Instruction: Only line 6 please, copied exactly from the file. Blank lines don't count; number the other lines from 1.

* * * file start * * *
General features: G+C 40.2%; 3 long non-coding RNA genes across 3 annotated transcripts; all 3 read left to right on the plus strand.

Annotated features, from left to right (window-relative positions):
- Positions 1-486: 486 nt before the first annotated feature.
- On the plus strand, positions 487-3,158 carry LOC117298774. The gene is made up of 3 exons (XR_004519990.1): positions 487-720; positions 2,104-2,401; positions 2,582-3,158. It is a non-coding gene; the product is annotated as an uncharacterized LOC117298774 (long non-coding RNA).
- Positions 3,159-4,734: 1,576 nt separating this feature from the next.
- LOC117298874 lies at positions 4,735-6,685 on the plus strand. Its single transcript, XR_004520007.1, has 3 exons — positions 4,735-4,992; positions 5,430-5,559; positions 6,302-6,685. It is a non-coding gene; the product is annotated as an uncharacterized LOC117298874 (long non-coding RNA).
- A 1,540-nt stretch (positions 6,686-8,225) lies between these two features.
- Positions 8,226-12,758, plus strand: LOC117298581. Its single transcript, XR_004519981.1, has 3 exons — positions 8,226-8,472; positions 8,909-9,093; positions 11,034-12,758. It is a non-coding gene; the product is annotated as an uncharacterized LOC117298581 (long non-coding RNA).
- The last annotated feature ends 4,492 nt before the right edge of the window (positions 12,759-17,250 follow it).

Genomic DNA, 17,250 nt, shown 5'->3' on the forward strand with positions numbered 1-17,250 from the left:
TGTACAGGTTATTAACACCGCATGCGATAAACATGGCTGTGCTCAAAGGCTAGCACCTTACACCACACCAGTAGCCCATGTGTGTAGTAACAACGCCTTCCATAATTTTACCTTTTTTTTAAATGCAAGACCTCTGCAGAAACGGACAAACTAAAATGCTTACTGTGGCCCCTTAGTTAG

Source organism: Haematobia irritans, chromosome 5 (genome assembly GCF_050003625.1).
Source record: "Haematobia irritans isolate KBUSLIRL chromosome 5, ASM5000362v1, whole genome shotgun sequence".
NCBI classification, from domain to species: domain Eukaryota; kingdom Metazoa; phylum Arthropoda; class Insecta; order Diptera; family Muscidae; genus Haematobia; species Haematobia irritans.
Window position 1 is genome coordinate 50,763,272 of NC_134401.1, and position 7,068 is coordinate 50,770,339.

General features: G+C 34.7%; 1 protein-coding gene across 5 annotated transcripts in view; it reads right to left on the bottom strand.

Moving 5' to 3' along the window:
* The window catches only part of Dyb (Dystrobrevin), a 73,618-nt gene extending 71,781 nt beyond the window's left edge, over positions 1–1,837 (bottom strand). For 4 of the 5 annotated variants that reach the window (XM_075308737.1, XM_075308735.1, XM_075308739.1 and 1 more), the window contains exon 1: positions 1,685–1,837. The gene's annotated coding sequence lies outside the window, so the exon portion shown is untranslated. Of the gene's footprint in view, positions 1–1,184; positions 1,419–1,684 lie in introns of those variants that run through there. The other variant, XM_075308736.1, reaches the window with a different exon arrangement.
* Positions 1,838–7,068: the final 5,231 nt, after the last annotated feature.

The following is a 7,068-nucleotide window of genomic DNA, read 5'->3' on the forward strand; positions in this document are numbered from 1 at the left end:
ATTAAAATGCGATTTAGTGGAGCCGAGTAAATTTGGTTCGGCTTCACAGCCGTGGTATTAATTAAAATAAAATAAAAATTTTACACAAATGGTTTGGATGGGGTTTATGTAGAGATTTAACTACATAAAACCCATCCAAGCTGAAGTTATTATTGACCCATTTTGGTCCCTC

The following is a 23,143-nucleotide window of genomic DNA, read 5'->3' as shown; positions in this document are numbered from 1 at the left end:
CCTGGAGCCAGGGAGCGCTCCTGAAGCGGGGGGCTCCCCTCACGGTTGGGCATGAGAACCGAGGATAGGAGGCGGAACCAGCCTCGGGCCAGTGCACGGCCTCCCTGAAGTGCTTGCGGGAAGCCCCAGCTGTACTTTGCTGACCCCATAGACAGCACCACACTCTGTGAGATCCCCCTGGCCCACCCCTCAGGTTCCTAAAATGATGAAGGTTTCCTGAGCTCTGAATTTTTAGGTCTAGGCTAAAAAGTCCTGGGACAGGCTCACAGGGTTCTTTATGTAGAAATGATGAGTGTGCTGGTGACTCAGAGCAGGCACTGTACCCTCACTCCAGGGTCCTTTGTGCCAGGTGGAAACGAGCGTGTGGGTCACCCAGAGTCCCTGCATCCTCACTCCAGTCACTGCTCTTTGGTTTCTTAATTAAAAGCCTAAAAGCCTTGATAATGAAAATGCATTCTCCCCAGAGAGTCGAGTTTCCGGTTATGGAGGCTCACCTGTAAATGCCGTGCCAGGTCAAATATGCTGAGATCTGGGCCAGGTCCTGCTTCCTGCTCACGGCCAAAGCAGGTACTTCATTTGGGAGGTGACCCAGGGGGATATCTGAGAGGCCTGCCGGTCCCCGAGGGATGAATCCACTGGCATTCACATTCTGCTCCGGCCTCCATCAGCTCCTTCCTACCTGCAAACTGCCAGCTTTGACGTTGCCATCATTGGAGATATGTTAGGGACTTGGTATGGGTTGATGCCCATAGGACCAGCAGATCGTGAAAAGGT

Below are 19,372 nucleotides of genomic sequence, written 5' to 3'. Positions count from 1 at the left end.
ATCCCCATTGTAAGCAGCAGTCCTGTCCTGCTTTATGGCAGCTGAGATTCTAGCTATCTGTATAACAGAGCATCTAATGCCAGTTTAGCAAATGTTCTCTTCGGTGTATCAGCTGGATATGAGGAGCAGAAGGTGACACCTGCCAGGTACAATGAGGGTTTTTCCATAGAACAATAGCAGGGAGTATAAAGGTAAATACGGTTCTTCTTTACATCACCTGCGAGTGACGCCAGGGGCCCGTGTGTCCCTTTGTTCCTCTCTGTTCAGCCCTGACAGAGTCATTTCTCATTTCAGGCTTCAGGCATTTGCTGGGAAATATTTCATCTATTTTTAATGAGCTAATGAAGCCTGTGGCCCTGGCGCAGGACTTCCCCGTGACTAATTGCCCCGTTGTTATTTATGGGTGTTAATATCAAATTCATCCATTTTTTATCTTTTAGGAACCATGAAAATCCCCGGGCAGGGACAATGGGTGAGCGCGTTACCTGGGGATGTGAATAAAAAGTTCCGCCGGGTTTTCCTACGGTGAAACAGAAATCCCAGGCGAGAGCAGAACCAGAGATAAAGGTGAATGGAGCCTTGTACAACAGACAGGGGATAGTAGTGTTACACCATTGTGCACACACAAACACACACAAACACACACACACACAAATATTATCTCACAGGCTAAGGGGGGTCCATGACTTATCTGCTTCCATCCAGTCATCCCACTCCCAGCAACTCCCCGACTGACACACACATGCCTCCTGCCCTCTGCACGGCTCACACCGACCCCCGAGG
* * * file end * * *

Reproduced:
- LOC117298874 lies at positions 4,735-6,685 on the plus strand. Its single transcript, XR_004520007.1, has 3 exons — positions 4,735-4,992; positions 5,430-5,559; positions 6,302-6,685. It is a non-coding gene; the product is annotated as an uncharacterized LOC117298874 (long non-coding RNA).